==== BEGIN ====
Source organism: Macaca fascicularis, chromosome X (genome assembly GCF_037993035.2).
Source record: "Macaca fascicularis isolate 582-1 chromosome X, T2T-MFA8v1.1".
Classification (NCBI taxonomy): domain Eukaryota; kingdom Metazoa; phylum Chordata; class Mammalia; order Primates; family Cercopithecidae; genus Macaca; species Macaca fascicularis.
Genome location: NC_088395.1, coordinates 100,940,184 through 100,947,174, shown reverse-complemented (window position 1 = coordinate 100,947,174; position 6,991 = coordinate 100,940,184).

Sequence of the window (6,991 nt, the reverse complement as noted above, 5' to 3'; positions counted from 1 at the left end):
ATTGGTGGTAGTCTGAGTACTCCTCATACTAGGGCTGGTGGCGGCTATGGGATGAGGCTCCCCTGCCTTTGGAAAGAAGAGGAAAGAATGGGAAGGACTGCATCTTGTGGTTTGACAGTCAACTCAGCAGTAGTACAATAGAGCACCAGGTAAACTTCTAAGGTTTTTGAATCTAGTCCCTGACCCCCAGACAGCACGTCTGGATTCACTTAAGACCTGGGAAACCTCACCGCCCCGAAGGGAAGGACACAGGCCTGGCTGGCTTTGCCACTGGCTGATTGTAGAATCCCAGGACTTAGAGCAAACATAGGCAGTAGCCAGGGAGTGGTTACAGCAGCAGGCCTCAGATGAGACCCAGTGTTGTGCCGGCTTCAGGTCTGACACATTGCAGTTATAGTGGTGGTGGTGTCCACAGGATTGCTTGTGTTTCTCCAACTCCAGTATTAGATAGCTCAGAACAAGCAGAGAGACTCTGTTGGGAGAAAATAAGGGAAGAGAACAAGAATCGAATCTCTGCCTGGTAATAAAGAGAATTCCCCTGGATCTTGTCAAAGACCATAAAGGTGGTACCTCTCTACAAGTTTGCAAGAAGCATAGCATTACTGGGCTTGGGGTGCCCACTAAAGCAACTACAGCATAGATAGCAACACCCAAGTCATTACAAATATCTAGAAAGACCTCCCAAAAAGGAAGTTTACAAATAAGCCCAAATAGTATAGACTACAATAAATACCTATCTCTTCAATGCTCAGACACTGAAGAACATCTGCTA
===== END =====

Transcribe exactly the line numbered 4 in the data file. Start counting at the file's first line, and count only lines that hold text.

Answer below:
Genome location: NC_088395.1, coordinates 100,940,184 through 100,947,174, shown reverse-complemented (window position 1 = coordinate 100,947,174; position 6,991 = coordinate 100,940,184).